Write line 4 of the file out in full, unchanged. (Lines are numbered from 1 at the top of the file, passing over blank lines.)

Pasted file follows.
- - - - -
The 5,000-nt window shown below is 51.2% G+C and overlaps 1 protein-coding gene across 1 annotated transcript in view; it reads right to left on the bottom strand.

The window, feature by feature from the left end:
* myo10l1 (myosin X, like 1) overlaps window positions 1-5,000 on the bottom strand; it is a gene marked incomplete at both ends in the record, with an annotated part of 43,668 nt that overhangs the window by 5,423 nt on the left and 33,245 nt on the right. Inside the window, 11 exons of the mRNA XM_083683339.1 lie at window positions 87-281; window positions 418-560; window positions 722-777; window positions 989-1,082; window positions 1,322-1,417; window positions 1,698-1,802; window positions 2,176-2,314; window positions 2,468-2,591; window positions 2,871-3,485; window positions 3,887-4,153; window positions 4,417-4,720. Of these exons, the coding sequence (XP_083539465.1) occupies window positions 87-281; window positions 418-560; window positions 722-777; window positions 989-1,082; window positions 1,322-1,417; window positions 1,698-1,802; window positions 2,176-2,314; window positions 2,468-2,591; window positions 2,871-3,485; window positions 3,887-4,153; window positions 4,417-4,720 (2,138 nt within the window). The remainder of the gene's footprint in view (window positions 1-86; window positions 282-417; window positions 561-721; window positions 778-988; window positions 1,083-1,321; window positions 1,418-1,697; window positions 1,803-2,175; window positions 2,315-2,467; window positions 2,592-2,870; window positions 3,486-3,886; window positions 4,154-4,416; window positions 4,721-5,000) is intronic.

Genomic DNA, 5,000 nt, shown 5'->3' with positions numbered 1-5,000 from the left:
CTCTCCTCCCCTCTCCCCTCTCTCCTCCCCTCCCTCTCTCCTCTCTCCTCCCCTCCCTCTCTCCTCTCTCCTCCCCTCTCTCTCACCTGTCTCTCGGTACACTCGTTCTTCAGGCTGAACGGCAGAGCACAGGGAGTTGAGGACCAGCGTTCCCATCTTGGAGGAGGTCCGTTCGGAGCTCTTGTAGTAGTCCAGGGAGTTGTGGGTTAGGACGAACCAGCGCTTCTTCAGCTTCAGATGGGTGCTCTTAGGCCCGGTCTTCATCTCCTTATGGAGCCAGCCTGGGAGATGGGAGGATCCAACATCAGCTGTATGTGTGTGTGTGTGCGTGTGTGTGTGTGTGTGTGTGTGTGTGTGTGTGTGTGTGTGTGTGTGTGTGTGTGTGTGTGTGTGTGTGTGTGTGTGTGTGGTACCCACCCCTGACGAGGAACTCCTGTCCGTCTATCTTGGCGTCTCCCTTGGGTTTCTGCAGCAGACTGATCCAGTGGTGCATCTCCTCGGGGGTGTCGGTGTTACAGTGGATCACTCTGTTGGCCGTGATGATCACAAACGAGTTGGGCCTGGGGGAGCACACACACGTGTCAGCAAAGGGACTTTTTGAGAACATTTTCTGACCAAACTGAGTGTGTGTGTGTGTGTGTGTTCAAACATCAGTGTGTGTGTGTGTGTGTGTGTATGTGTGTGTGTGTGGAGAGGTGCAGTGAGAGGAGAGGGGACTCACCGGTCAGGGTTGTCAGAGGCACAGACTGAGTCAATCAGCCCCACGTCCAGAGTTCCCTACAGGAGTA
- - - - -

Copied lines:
Genomic DNA, 5,000 nt, shown 5'->3' with positions numbered 1-5,000 from the left: